Under that model, they can interleave the results from two different search engines (or algorithms) and evaluate which one is better based on users’ clickthroughs. This insight led them to develop a ranking SVM model to learn search engine rankings. The new algorithm was shown to create a better meta-search engine as well as a better domain-specific search engine.
Not sure if I’ll have time to go to this, but this seems like the one event to figure out what “Web 3.0” is about.
The MIT/Stanford Venture Lab presents:
“Web 3.0: New Opportunities on the Semantic Web”
Date: Tuesday, November 20
Time: 6:00 PM
Location: Bishop Auditorium, Stanford University
* Robert Cook, Co-founder and Executive VP of Product Development, Metaweb
* Nova Spivack , CEO and Founder, Radar Networks
* Alex Iskold , CEO and Founder, Adaptive Blue
* Paul Kedrosky , Venture Partner, Ventures West
We are well into the current era of the Web, commonly referred to as Web 2.0. What lies on the horizon? Will Web 3.0 usher in the long awaited vision of the semantic web, as proposed by “Father of the Web” Tim Berners-Lee more than ten years ago?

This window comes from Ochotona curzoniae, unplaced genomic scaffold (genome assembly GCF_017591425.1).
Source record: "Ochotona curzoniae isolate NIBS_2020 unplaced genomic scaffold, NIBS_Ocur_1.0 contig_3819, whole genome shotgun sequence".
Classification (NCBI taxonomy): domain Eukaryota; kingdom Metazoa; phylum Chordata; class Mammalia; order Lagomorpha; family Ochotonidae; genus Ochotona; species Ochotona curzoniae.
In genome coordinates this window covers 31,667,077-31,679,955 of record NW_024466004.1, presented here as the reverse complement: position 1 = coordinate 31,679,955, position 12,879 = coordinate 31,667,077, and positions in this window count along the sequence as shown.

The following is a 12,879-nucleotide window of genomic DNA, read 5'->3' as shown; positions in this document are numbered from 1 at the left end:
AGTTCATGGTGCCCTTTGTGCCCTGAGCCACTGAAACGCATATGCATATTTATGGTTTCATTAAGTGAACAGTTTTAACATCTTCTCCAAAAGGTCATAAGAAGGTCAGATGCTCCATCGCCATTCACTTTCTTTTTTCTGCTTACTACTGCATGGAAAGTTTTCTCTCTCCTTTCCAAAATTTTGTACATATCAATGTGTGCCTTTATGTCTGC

Join us for a lively panel session where some of the best emerging companies in the semantic web space present their different approaches to realizing the vision. The panel will address questions such as: How can we best implement the vision of the semantic web? What will we do with the web once it is structured with semantic information? What new applications will appear? Where is the consumer value and how should it be marketed? What new businesses can be built on top of the semantic web that are not possible today? Will the semantic web ultimately bring about a new intelligence that surpasses that of humanity, sparking a new era of non-biological evolution?
Join us and bring questions of your own – help us uncover the future of the web!
Cost: $30 pre-registered; $40 at the door